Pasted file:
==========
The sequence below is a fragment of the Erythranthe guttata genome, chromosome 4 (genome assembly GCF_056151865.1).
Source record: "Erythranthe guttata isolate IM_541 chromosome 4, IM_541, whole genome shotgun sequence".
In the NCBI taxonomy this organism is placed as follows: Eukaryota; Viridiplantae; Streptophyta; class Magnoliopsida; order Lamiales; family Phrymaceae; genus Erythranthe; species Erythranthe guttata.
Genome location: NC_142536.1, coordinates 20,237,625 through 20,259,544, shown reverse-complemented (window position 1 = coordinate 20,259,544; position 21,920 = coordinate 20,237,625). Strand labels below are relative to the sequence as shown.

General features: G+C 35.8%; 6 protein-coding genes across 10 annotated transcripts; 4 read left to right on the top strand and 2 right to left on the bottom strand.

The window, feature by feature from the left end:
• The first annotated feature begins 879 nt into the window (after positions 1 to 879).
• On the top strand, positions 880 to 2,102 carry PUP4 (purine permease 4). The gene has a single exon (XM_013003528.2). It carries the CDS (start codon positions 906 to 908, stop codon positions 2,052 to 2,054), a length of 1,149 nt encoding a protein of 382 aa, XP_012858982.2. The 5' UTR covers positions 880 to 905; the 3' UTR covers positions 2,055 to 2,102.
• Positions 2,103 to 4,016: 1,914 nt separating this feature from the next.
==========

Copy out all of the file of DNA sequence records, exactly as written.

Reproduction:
The sequence below is a fragment of the Erythranthe guttata genome, chromosome 4 (genome assembly GCF_056151865.1).
Source record: "Erythranthe guttata isolate IM_541 chromosome 4, IM_541, whole genome shotgun sequence".
In the NCBI taxonomy this organism is placed as follows: Eukaryota; Viridiplantae; Streptophyta; class Magnoliopsida; order Lamiales; family Phrymaceae; genus Erythranthe; species Erythranthe guttata.
Genome location: NC_142536.1, coordinates 20,237,625 through 20,259,544, shown reverse-complemented (window position 1 = coordinate 20,259,544; position 21,920 = coordinate 20,237,625). Strand labels below are relative to the sequence as shown.

General features: G+C 35.8%; 6 protein-coding genes across 10 annotated transcripts; 4 read left to right on the top strand and 2 right to left on the bottom strand.

The window, feature by feature from the left end:
• The first annotated feature begins 879 nt into the window (after positions 1 to 879).
• On the top strand, positions 880 to 2,102 carry PUP4 (purine permease 4). The gene has a single exon (XM_013003528.2). It carries the CDS (start codon positions 906 to 908, stop codon positions 2,052 to 2,054), a length of 1,149 nt encoding a protein of 382 aa, XP_012858982.2. The 5' UTR covers positions 880 to 905; the 3' UTR covers positions 2,055 to 2,102.
• Positions 2,103 to 4,016: 1,914 nt separating this feature from the next.